Italian composer. Born of a noble Neapolitan family (he became Prince of Venosa),
he probably studied music with Pomponio Nenna.
Gesualdo's output consists of six volumes of five-part madrigals, published from
1594; two books of what became known as polyphonic motets and one of responsories;
and a few keyboard works. Though from the south, he is linked by his visits to Ferrara
and his friendship with Tasso with the 'mannerist' madrigalists of northern Italy.
Wayward harmonies in his earlier madrigals develop, in his later ones, into wild
and passionate juxtapositions of fast and slow motion, and of total and extremely
chromatic harmony. [I myself have some of his music and it sounds very weird and
haunting, even today. - HAC]
One musical commentator wrote "These violent contrasts seem to reflect Gesualdo's
neurotic personality; from a stylistic viewpoint his harmonic experiments are more
the ultimate outcome of sixteenth century harmonic vocabulary than prophetic of the
music that was to come; it was only in the eccentricity of his melodic lines that
some monodists followed." In his lifetime, Gesualdo's music was so odd that it was
considered proof that he was insane.
Another of Gesualdo's biographers wrote, "Temperamentally he was given to excess,
and the sensational murder of his first wife and her lover in 1590 was one of the
great sixteenth century musical scandals."
Er ... that's one way to put it, yes. Warning: some really raunchy stuff follows.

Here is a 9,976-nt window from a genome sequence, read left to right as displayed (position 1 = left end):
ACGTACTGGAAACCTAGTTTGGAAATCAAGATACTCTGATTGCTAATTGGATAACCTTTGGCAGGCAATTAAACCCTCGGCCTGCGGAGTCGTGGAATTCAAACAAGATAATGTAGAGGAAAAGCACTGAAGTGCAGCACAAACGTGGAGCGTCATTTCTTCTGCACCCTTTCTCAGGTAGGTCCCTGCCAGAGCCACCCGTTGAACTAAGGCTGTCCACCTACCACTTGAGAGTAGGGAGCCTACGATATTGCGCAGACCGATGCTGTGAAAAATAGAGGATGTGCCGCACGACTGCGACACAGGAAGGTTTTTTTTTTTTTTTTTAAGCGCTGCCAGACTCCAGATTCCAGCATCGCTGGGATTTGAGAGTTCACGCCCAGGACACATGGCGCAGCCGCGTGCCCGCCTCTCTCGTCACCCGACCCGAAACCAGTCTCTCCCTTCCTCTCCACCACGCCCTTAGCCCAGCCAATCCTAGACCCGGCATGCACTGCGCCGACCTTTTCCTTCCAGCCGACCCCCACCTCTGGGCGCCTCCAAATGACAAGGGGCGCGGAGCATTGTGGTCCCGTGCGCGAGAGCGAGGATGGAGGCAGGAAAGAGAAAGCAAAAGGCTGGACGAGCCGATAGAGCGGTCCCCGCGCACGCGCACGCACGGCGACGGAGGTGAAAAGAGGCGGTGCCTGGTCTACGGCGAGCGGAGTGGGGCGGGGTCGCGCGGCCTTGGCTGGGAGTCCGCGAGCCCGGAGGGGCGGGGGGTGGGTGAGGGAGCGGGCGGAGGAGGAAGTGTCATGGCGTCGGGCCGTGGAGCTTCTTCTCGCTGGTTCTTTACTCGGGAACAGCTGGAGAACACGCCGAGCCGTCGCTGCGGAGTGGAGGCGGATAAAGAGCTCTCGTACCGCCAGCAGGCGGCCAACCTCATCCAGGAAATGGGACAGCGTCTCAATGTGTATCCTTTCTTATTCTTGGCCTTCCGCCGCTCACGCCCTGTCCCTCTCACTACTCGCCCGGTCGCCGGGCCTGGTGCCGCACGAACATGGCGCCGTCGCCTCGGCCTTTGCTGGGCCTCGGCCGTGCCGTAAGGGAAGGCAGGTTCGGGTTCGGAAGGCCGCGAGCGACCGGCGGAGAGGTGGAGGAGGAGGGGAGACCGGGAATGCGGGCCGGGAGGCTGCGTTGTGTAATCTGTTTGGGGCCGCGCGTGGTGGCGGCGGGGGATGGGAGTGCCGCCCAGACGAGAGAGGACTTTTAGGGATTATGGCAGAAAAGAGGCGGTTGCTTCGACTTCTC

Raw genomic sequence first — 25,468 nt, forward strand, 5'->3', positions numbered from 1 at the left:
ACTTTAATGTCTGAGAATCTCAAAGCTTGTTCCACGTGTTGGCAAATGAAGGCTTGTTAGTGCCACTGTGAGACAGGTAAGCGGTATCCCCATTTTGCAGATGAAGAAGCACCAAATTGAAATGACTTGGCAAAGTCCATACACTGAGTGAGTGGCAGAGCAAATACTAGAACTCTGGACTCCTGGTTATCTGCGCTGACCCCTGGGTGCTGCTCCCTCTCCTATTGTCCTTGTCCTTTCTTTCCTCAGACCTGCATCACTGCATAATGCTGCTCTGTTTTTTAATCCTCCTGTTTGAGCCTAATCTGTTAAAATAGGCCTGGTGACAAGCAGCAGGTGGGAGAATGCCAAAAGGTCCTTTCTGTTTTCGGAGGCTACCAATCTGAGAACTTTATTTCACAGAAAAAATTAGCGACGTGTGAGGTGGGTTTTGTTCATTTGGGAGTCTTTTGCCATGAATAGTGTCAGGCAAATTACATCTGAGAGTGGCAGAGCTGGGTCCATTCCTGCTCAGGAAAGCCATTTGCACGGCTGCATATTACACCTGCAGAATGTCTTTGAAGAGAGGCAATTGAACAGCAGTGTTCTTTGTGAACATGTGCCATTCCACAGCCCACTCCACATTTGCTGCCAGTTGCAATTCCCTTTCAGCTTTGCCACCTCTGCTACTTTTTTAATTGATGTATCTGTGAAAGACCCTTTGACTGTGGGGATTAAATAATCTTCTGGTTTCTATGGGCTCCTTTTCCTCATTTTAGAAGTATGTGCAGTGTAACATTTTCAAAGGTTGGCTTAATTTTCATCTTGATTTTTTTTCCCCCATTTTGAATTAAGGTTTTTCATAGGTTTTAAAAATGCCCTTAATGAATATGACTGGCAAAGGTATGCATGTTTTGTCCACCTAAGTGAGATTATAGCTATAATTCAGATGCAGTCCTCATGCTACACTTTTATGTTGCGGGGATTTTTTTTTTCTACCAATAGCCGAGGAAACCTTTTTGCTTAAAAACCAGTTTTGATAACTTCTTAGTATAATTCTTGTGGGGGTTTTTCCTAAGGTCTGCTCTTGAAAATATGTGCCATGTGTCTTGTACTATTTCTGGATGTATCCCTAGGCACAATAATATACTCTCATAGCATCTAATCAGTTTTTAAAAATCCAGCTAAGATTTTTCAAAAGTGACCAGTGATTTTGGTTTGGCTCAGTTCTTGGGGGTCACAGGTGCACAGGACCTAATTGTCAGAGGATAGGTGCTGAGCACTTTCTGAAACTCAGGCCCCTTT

Don Carlo Gesualdo was rich, artistic, and as the second son of a noble Neapolitan
family, free to indulge his passion for music. But disaster struck: his brother died,
and it was decreed that he must carry on the line. The bride found for him—Donna
Maria d'Avalos—was his cousin, and the greatest beauty in town. Older and more experienced,
she had already sent two husbands to their graves (one, it is rumored, from "an excess
of connubial bliss"). The marriage between the two of them would have been roughly
similar to a marriage between Anna Nicole Smith and Bill Gates, if Gates turned out
to be a homicidal maniac.
Gesualdo sired several children, after which he lost interest in sex. But it still
interested his wife. One day his uncle told him she was brazenly enjoying a rip-roaring
affair with the handsome Duke of Andria, and that whenever possible they would "invite
each other to battle on the fields of love," sometimes even in his house. Alerted
to the fact that Gesualdo knew about the affair, the Duke tried to persuade Donna
Maria that they must end the liaison, but she said she'd rather die. As it turned
out, that could be arranged.
Thus was the scene set for Don Carlo's historic act. It was kind of the O.J. Simpson
case of Renaissance Italy, without the racial angle.
One night in April of 1590, Gesualdo pulled the old stunt of pretending to leave
home on a business trip and came home "unexpectedly" to his castle or villa around
midnight to find the two of them together in his marital bed. There are a number
of versions of what followed, all of them bizarre and scandalous.
According to one account, Gesualdo did not even enter the room, but sent in some